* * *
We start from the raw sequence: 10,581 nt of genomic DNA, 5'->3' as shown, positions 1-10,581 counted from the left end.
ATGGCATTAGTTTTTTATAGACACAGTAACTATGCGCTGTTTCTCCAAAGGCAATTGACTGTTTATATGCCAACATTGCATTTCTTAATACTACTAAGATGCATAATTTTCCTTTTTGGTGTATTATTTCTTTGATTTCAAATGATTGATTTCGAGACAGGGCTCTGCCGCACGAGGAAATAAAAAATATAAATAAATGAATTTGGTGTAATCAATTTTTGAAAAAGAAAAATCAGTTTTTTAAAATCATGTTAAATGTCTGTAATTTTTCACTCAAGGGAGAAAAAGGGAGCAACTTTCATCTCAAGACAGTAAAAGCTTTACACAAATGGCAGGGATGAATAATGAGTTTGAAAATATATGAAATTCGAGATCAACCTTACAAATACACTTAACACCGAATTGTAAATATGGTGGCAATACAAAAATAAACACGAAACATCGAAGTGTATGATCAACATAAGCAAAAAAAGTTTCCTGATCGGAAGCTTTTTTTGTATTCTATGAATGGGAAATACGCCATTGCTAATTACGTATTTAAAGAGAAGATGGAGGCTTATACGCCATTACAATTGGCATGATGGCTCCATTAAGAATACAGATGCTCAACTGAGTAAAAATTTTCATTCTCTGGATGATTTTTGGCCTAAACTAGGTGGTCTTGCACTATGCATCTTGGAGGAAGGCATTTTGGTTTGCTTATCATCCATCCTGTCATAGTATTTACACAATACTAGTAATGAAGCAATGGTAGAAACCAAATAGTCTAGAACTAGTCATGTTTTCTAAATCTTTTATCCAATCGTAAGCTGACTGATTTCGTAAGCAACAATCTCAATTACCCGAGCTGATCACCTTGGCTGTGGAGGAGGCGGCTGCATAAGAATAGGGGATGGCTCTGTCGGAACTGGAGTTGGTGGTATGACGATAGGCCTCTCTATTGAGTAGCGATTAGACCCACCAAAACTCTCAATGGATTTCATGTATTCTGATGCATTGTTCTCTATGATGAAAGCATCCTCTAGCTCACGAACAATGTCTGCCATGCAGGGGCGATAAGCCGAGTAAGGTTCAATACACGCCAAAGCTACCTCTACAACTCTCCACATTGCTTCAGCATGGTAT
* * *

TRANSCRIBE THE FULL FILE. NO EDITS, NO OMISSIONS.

We start from the raw sequence: 10,581 nt of genomic DNA, 5'->3' as shown, positions 1-10,581 counted from the left end.
ATGGCATTAGTTTTTTATAGACACAGTAACTATGCGCTGTTTCTCCAAAGGCAATTGACTGTTTATATGCCAACATTGCATTTCTTAATACTACTAAGATGCATAATTTTCCTTTTTGGTGTATTATTTCTTTGATTTCAAATGATTGATTTCGAGACAGGGCTCTGCCGCACGAGGAAATAAAAAATATAAATAAATGAATTTGGTGTAATCAATTTTTGAAAAAGAAAAATCAGTTTTTTAAAATCATGTTAAATGTCTGTAATTTTTCACTCAAGGGAGAAAAAGGGAGCAACTTTCATCTCAAGACAGTAAAAGCTTTACACAAATGGCAGGGATGAATAATGAGTTTGAAAATATATGAAATTCGAGATCAACCTTACAAATACACTTAACACCGAATTGTAAATATGGTGGCAATACAAAAATAAACACGAAACATCGAAGTGTATGATCAACATAAGCAAAAAAAGTTTCCTGATCGGAAGCTTTTTTTGTATTCTATGAATGGGAAATACGCCATTGCTAATTACGTATTTAAAGAGAAGATGGAGGCTTATACGCCATTACAATTGGCATGATGGCTCCATTAAGAATACAGATGCTCAACTGAGTAAAAATTTTCATTCTCTGGATGATTTTTGGCCTAAACTAGGTGGTCTTGCACTATGCATCTTGGAGGAAGGCATTTTGGTTTGCTTATCATCCATCCTGTCATAGTATTTACACAATACTAGTAATGAAGCAATGGTAGAAACCAAATAGTCTAGAACTAGTCATGTTTTCTAAATCTTTTATCCAATCGTAAGCTGACTGATTTCGTAAGCAACAATCTCAATTACCCGAGCTGATCACCTTGGCTGTGGAGGAGGCGGCTGCATAAGAATAGGGGATGGCTCTGTCGGAACTGGAGTTGGTGGTATGACGATAGGCCTCTCTATTGAGTAGCGATTAGACCCACCAAAACTCTCAATGGATTTCATGTATTCTGATGCATTGTTCTCTATGATGAAAGCATCCTCTAGCTCACGAACAATGTCTGCCATGCAGGGGCGATAAGCCGAGTAAGGTTCAATACACGCCAAAGCTACCTCTACAACTCTCCACATTGCTTCAGCATGGTAT